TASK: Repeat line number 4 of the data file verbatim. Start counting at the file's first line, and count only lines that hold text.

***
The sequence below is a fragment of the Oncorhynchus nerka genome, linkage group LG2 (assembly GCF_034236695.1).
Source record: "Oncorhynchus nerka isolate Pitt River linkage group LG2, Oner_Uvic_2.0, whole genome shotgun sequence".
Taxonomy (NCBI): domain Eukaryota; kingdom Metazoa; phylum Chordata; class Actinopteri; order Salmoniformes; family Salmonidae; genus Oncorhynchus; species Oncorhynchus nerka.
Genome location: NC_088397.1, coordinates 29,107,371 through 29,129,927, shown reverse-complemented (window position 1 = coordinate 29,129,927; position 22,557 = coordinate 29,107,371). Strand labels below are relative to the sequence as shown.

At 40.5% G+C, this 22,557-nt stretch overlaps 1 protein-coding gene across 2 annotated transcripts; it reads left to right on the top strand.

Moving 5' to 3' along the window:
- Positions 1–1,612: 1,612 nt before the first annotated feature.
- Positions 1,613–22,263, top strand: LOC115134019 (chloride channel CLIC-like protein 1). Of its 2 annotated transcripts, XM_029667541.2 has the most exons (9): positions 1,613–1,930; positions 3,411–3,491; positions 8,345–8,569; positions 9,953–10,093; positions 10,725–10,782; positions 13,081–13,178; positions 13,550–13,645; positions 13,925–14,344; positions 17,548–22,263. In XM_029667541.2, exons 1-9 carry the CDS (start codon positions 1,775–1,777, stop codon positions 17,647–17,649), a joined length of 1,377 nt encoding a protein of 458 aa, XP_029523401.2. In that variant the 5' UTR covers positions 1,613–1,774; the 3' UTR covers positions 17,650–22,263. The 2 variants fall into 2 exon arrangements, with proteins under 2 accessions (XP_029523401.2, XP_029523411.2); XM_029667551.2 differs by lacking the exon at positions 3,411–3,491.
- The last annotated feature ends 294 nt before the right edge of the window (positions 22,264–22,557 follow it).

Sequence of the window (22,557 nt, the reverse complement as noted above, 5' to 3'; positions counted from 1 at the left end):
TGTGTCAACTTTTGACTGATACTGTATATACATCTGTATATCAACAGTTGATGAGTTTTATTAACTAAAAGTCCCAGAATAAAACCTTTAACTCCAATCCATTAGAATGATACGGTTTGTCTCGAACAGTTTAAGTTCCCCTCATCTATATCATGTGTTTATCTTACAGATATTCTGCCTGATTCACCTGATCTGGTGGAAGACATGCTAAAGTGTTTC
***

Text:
Genome location: NC_088397.1, coordinates 29,107,371 through 29,129,927, shown reverse-complemented (window position 1 = coordinate 29,129,927; position 22,557 = coordinate 29,107,371). Strand labels below are relative to the sequence as shown.